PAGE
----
In the 1996 NBA Draft, when the Philadelphia 76ers were on the clock for the first pick, they had to decide which star player to dedicate their future to.
There were many great players in the draft, from the late Kobe Bryant to the current all-time three-point made leader, Ray Allen, to two-time league MVP and current Nets coach Steve Nash.
But none of these players were who the 76ers wanted. They had a different choice and had an answer…
The 76ers would go on to select Georgetown Hoyas' star guard, Allen Iverson.
There were high hopes for Iverson because of his dominant play when he was at Georgetown. Iverson became the Hoyas' all-time career-scoring average leader by putting up 22.9 PPG.
Iverson also dominated the ball on the defensive end as well as his quickness helped him jump into the passing lanes with ease.
Iverson ended his college career (two years) as the winner of the Big East Defensive Player of the Year award in both years.
When the 76ers drafted Iverson, they not only got an incredible scorer but a star who could pickpocket the ball with the best of them.
They also got the player who would single-handedly revolutionize the game forever.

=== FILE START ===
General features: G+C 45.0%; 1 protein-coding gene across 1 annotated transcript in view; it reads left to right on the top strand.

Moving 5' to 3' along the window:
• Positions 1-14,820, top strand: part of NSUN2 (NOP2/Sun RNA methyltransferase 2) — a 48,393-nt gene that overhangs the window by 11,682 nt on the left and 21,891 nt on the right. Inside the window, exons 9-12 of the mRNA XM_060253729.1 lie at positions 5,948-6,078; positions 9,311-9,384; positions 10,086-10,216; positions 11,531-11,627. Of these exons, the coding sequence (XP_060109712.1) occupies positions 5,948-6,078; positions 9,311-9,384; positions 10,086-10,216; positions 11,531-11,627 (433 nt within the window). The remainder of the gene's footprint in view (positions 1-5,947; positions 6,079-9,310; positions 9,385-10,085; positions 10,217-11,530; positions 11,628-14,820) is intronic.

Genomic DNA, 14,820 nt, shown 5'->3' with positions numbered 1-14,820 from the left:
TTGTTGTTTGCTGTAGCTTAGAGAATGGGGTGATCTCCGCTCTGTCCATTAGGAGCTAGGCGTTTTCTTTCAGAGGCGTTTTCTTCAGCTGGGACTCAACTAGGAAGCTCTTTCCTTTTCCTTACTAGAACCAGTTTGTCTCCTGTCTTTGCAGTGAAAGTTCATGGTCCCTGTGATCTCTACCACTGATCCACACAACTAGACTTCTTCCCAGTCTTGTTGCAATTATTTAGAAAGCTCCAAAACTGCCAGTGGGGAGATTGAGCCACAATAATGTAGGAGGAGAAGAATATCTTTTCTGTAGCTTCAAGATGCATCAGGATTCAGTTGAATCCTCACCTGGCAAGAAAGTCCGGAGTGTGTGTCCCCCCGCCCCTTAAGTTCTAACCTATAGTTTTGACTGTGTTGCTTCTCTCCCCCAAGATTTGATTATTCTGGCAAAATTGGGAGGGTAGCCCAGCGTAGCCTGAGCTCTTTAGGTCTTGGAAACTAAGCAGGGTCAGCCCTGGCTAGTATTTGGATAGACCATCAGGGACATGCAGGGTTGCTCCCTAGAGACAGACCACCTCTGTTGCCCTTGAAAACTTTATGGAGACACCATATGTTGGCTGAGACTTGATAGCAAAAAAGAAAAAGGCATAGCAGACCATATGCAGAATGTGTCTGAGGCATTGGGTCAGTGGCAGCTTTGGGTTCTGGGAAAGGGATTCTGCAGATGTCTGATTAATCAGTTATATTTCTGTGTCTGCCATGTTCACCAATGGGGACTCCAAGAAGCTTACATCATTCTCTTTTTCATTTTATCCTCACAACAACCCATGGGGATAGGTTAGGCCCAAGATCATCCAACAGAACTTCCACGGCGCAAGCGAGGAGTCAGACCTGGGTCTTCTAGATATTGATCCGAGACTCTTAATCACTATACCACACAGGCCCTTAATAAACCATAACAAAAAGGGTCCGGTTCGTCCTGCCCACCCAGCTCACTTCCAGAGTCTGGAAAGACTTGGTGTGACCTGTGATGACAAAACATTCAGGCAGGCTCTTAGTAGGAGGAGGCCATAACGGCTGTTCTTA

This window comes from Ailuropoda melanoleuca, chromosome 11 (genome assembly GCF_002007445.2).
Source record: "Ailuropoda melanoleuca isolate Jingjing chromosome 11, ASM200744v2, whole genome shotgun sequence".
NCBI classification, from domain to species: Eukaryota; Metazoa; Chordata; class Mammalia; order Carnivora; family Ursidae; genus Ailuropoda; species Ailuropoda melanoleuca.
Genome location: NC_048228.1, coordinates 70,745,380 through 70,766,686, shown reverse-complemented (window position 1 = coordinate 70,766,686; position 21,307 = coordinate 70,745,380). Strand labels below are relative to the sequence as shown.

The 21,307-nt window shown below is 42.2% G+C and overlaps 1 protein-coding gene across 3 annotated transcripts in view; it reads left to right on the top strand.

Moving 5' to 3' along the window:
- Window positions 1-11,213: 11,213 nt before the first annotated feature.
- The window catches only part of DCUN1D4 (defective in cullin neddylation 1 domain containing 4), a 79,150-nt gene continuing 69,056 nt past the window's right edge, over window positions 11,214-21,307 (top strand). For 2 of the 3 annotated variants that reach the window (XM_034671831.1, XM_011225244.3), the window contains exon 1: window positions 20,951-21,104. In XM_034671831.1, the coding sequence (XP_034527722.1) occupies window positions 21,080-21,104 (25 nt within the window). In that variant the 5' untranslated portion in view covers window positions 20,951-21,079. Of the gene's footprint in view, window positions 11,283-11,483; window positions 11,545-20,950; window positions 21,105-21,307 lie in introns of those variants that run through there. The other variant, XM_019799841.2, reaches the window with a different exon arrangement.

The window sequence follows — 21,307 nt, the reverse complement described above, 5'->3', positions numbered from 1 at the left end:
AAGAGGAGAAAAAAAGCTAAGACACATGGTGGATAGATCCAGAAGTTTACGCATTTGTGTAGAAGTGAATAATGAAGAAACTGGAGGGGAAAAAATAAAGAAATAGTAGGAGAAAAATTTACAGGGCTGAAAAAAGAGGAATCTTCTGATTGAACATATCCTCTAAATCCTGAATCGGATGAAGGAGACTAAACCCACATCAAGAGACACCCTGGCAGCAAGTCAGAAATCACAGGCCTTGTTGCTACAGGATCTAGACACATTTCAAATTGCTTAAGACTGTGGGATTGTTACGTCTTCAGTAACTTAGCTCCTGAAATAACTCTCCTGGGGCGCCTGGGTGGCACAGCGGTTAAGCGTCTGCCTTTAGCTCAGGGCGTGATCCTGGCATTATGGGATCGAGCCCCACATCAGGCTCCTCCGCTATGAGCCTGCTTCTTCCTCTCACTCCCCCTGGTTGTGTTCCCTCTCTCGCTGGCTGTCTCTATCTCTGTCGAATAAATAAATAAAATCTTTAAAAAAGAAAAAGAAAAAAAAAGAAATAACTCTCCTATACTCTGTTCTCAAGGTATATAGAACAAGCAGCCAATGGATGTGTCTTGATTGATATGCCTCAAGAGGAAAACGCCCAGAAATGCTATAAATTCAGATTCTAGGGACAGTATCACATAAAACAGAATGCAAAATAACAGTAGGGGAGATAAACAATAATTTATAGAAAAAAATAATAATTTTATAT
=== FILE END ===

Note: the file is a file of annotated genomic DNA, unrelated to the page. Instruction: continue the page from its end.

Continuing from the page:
By the time the late 1990s were around, Hip-Hop had taken over the music industry and also the fashion industry.
Let's be honest, the Hip-Hop culture took America by storm, and no player represented this culture more than Allen Iverson.
Iverson sported the “cornrows” hairstyle, making him one of the first NBA players to popularize this hairstyle and is the most famous player for rocking them.
Iverson wasn't the first, but he did showcase many tattoos, which helped popularize him with the Hip-Hop movement.
A memorable appearance wasn't Iverson's only trait that helped him gain popularity in the Hip-Hop community because his style of play was just as important.
From his killer crossover that was just nasty (ask Michael Jordan, he'll tell you), to his ruthlessness to get up after every hard fall, Iverson really resonated with people.
Moreover, being drafted to Philadelphia, the City of Brotherly Love, the place that boos Santa Claus… the perfect storm was brewing.
The entire basketball community seemed to be on Iverson's side… well, all but one very important person. NBA commissioner, David Stern.